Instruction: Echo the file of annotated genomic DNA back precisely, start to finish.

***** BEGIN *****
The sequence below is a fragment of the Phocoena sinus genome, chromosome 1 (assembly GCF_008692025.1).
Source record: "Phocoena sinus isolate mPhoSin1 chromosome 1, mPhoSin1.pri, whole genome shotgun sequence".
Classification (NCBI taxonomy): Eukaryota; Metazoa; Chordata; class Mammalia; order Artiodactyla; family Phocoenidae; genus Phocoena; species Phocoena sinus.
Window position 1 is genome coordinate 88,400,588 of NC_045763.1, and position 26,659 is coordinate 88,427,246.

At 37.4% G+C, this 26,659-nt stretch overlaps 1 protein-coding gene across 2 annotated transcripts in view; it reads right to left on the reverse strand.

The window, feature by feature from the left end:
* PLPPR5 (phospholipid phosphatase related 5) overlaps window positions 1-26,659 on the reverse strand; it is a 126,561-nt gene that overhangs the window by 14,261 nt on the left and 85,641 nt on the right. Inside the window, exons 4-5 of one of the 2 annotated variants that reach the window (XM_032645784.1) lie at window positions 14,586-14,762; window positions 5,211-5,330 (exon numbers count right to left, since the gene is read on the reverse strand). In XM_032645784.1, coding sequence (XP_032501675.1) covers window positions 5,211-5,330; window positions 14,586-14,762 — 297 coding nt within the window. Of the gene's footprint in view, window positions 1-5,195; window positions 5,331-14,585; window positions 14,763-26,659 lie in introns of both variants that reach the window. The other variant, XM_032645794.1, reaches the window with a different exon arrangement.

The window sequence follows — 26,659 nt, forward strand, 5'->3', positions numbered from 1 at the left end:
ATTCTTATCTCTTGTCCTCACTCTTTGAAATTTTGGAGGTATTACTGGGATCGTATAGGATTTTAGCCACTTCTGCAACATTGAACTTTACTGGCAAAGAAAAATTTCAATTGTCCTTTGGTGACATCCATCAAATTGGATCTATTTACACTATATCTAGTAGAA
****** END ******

The sequence below is a fragment of the Phocoena sinus genome, chromosome 1 (assembly GCF_008692025.1).
Source record: "Phocoena sinus isolate mPhoSin1 chromosome 1, mPhoSin1.pri, whole genome shotgun sequence".
Classification (NCBI taxonomy): Eukaryota; Metazoa; Chordata; class Mammalia; order Artiodactyla; family Phocoenidae; genus Phocoena; species Phocoena sinus.
Window position 1 is genome coordinate 88,400,588 of NC_045763.1, and position 26,659 is coordinate 88,427,246.

At 37.4% G+C, this 26,659-nt stretch overlaps 1 protein-coding gene across 2 annotated transcripts in view; it reads right to left on the reverse strand.

The window, feature by feature from the left end:
* PLPPR5 (phospholipid phosphatase related 5) overlaps window positions 1-26,659 on the reverse strand; it is a 126,561-nt gene that overhangs the window by 14,261 nt on the left and 85,641 nt on the right. Inside the window, exons 4-5 of one of the 2 annotated variants that reach the window (XM_032645784.1) lie at window positions 14,586-14,762; window positions 5,211-5,330 (exon numbers count right to left, since the gene is read on the reverse strand). In XM_032645784.1, coding sequence (XP_032501675.1) covers window positions 5,211-5,330; window positions 14,586-14,762 — 297 coding nt within the window. Of the gene's footprint in view, window positions 1-5,195; window positions 5,331-14,585; window positions 14,763-26,659 lie in introns of both variants that reach the window. The other variant, XM_032645794.1, reaches the window with a different exon arrangement.

The window sequence follows — 26,659 nt, forward strand, 5'->3', positions numbered from 1 at the left end:
ATTCTTATCTCTTGTCCTCACTCTTTGAAATTTTGGAGGTATTACTGGGATCGTATAGGATTTTAGCCACTTCTGCAACATTGAACTTTACTGGCAAAGAAAAATTTCAATTGTCCTTTGGTGACATCCATCAAATTGGATCTATTTACACTATATCTAGTAGAA